Everybody wants to change the world, it is part of what makes us humans. But what world do we want to change?
The “world” can mean the larger world around us or the small world of our families or just us or our circle of friends - world here is our external world: the world of our senses.
Change comes in many sizes, small changes be it in the family or personal, large national revolution or global natural disasters such as earthquakes and tsunamis. Change isn’t one size fits all.
Smaller changes have more chances of success. Large revolutions tend to end in reinforced status quo - the larger the change, the more interest there is to maintain the status quo and resist change.
Real change takes small steps over a long time. Just as nature chips away at a mountain over eons, so change works best as a drop of water eroding a mountain. Real change is made when it stays under the radar of interest groups and opponents.
This wasn’t always been the case, large revolutionary change were possible in times where worker unions still had a clout. Where entrenched political power wasn’t interwoven with the economical interests of large corporations.
Combined with the individualised ‘Me, myself and I’ social media society makes it difficult to bring groups of people together under a common ideal. We are left with individuals fighting against windmills.
Ironically though this provides an opportunity for societal change through the individual. If enough individuals were to make positive changes just for themselves, then the result is a societal change.
Using social media to promote my small changes might lead to enough individuals making small changes to have a massive societal change - without anyone noticing.
We are the raindrops, our polluting, wasteful and destructive culture is the mountain.
We all know that sharing is caring and making other people happy makes yourself happy. This might seem a little selfish especially if you expect happiness to be waiting for you around the next corner.
Happiness doesn’t have a timetable. It will come back to you but happiness likes to spring surprises on recipients. It loves being spontaneous and unpredictable. Anticipation is the enemy of patience, avoid it.
If you have a problem with anticipation try packaging happiness into little presents and leaving them for others to find. Making strangers happy can leave anticipation reeling in the realm of non-existence.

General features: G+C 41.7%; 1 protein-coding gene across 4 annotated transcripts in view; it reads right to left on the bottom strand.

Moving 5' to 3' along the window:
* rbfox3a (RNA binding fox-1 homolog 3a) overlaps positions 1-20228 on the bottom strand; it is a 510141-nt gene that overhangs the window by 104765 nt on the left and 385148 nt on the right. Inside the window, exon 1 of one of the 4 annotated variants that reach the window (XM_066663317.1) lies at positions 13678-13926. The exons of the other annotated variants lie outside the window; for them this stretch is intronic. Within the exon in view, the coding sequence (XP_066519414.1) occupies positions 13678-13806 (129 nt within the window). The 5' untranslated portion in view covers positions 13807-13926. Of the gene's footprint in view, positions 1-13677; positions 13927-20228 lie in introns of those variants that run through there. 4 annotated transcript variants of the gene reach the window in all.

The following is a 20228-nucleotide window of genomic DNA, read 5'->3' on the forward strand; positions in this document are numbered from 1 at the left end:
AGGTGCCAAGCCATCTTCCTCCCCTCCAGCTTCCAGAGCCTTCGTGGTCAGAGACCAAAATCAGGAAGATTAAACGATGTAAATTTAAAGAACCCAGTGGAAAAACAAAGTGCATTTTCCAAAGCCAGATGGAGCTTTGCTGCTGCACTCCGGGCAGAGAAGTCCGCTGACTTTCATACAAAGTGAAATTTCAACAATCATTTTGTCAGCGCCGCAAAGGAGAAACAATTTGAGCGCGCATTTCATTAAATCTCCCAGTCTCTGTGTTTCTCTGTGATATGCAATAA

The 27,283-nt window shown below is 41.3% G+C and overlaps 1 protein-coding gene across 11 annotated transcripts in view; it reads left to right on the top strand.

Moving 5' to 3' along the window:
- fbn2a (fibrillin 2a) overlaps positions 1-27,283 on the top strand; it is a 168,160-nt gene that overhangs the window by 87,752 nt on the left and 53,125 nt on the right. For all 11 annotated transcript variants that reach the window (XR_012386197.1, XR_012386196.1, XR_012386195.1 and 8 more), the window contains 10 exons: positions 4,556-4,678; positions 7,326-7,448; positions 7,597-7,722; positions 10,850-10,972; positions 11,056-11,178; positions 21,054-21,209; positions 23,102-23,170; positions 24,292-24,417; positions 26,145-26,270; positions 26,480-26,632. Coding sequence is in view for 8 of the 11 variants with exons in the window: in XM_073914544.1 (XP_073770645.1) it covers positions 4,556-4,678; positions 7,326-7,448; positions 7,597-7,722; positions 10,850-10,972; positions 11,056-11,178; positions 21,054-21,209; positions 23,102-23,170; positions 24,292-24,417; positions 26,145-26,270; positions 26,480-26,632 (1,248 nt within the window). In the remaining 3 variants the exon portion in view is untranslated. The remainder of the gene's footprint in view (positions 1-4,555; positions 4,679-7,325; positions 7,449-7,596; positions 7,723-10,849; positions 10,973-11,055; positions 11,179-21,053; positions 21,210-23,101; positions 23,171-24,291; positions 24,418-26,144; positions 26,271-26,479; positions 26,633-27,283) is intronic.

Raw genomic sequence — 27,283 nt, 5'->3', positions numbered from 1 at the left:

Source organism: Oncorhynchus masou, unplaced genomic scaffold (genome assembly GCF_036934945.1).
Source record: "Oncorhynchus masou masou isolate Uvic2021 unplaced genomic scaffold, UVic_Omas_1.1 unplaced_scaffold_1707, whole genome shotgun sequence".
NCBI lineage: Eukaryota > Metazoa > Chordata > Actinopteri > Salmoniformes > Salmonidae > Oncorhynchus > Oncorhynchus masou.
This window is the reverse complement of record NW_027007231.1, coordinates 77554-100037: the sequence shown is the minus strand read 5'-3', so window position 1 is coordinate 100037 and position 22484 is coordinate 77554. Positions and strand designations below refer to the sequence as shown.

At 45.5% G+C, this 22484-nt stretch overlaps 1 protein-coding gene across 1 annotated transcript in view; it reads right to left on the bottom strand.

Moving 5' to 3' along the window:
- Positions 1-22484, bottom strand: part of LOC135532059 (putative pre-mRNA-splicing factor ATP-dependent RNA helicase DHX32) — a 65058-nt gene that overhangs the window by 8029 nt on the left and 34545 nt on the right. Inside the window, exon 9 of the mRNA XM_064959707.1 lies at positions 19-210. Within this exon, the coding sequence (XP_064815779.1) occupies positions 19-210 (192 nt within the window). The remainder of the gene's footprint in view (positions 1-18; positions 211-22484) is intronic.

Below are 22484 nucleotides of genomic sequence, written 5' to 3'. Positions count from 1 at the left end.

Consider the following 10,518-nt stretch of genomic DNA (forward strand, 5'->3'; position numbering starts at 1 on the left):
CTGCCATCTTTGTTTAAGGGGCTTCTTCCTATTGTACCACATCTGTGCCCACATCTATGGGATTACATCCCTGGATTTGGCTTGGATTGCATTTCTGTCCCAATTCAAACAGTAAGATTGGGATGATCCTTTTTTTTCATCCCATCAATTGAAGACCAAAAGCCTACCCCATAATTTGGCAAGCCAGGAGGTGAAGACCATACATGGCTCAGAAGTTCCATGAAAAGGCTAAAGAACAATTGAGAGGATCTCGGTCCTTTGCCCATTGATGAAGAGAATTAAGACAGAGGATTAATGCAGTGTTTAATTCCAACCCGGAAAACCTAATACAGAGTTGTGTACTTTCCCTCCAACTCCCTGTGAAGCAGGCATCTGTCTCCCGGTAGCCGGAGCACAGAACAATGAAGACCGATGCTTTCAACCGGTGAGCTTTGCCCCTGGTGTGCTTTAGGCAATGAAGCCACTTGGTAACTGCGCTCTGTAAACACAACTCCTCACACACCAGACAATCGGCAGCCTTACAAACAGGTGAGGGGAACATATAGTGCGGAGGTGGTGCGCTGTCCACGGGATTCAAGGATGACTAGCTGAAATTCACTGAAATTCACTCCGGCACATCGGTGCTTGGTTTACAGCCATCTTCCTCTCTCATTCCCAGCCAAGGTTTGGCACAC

Often though we don’t know what makes others happy. Strangely it’s as simple as looking in the mirror: what makes you happy? We are all very similar when it comes to happiness.
Wasting time in queues - no one likes standing queues. So if someone helps by letting you go in front of them, that would make you happy. So the next time you’re at the supermarket doing your weekly shopping, let the person behind you with one to two items go in front of you.
Getting something for free - freebies make life cheap! We all love presents and we all love surprises - so getting something for free, completely randomly combines all good feelings. So try this next time you go to a cafe: leave enough tip for the next person to get a free coffee. (This is actually a thing in some places in Italy.) The next person will be pleasantly surprised and you know you did something good for someone.
Origami is a habit that teaches both patience and dedication. But it can also be used for sharing happiness. If you’re dedicated origamist, then you’re usually making small models all the time. Leave these small models lying in cafes, restaurants or wherever for other people to find. Many a child can be made happy by a paper dog.
Alternative to origami are cutters - printers that cut instead of write on paper. Using these, you could create hearts that can then spread happiness in the public space.
Digital detox with human interaction. Helping people to find their way is instant gratification. Instead of people orientating themselves with a popular maps application, a local can just ask the path-seekers where they want to go and then perhaps even walk a little with them.